No 147’s (more a war of attrition), but Mark Selby’s tactics were spot on.

New World Champion Mark Selby punches the air (photo courtesy of World Snooker)

When I told them I could cover the final of the World Snooker Championships from Sheffield for your Daily Sport I fully expected a Ronnie O’Sullivan v Neil Robertson final, and the chance to collect on my each way bet at 10/1 – sadly, as we all know now, that was not to be. Mark Selby was the last on the conveyor belt of sacrificial lambs laid at The Rocket’s altar as far as the majority of the media were concerned. To be fair, how Mark walked out of the first day only ten seven down is beyond my explanations (grit, battling qualities and perhaps the run of the balls), but whether he could maintain the concentration necessary to do the same again for a second day was the big question? In bucket loads was the obvious answer as the “Jester from Leicester” (don’t you just hate nicknames?) clawed it back and even “dared” to take the lead at 11-10. Fact is Ronnie looked to me as if he had booked a restaurant table later or something, as he seemed rushed or even nonchalant at times with the flair still there – but not the end product at times. Frame 22 took on real significance for both players as they closed in toward the 18th frame they needed to win and that was pretty evident in the early safety exchanges before more misses than I have ever seen at the highest level in one frame as nerves began to take their toll, but seemingly on both players. Stopping the rot at 11-11 all eyes were on the next few frames as we prepared for a late night by the look of it if this went all the way to the wire.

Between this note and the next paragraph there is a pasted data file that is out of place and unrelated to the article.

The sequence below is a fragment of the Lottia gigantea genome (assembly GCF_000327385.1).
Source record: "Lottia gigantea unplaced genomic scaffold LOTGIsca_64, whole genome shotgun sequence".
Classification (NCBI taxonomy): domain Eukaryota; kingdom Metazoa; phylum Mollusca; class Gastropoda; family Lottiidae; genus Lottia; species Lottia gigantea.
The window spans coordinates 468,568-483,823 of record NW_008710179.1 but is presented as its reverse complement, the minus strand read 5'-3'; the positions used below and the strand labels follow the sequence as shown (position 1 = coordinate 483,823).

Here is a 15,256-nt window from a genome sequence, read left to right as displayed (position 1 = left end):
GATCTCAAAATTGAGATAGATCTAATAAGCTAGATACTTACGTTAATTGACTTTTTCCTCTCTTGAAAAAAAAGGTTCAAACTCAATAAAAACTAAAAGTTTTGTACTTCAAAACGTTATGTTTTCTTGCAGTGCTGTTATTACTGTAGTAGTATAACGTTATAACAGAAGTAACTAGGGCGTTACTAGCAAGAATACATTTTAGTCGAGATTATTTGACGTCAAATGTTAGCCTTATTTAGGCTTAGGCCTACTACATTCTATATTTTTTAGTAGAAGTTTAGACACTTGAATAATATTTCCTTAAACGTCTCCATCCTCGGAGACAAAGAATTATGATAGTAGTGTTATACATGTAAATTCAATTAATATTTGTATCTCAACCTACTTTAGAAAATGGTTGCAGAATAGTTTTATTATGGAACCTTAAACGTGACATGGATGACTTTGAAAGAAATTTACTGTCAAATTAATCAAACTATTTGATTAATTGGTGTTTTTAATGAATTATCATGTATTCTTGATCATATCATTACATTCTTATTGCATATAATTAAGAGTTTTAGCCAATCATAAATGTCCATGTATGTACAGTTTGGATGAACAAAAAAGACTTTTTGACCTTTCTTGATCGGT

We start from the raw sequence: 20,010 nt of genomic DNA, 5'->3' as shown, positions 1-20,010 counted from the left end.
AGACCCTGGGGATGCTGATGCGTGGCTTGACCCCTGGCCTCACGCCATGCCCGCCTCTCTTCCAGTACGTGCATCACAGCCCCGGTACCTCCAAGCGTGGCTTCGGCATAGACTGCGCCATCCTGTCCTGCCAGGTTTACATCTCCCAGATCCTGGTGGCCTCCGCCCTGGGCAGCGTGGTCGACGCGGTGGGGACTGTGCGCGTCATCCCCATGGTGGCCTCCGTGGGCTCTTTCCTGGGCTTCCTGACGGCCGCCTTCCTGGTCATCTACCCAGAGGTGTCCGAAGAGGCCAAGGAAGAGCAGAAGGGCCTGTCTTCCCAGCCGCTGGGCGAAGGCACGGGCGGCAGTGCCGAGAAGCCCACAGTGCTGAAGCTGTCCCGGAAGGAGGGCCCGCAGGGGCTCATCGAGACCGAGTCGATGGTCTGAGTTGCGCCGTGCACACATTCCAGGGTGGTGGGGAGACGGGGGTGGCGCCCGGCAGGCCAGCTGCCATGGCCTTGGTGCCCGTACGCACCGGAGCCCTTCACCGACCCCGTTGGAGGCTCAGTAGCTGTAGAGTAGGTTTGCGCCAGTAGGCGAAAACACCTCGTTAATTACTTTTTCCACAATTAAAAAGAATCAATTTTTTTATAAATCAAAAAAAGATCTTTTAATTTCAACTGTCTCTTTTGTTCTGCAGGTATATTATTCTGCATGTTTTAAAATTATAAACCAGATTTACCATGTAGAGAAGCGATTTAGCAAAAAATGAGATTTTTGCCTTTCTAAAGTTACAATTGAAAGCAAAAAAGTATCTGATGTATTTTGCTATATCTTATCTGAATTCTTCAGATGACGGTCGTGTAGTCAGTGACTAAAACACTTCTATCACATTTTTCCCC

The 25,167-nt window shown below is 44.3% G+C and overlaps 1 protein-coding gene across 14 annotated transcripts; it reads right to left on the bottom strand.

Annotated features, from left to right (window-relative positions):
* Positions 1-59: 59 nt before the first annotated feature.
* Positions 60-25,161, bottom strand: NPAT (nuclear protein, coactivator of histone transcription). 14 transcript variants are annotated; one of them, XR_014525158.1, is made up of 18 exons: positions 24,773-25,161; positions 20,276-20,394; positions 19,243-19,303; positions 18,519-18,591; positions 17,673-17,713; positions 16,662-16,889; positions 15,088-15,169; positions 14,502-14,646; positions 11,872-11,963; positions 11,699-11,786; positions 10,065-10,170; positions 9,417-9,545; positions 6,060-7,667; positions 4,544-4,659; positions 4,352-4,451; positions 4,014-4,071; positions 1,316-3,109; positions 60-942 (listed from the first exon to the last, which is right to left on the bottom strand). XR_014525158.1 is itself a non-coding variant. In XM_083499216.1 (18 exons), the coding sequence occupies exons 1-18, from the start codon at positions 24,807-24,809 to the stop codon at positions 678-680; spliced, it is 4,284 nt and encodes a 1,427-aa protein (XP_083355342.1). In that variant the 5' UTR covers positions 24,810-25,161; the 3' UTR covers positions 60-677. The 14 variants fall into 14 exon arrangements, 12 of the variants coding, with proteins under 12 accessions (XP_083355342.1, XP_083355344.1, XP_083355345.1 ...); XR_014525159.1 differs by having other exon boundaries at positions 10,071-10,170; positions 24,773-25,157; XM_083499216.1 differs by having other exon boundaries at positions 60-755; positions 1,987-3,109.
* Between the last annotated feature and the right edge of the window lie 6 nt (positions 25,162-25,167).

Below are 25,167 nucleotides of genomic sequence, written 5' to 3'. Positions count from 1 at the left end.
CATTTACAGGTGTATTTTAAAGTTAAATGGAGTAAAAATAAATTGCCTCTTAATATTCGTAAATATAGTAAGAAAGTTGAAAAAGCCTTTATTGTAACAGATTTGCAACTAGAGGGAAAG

Watched by a “celebrity” audience that included Stephen Fry, World 8-Ball Pool Champion Gareth Potts, the drummer from Iron Maiden, and one of One Direction (not a clue which one though), they stood toe-to-toe for the next few frames but to be fair, it wasn’t the best snooker I have ever seen by a long long way. Selby’s tactics of slowing things down certainly seemed to leave him in the ascendancy as he looked the more confident of the two as it came down to the nitty gritty, and so it proved with Mark’s highest break of the final in frame 30 (a magnificent under pressure 127) showing everyone who was now in charge. An 87 in the next got him on to the hill before finally recording an 18-14 victory that may not have been the prettiest to watch, but was match play snooker (not necessarily break building) at its very best. Ronnie was humble in defeat taking nothing away from the 30 year old newly crowned Champion and will surely be back next year – but will he find a way to deal with the mind games his opponent has now shown can rattle the Rocket – we will all have to wait until next year to find out.


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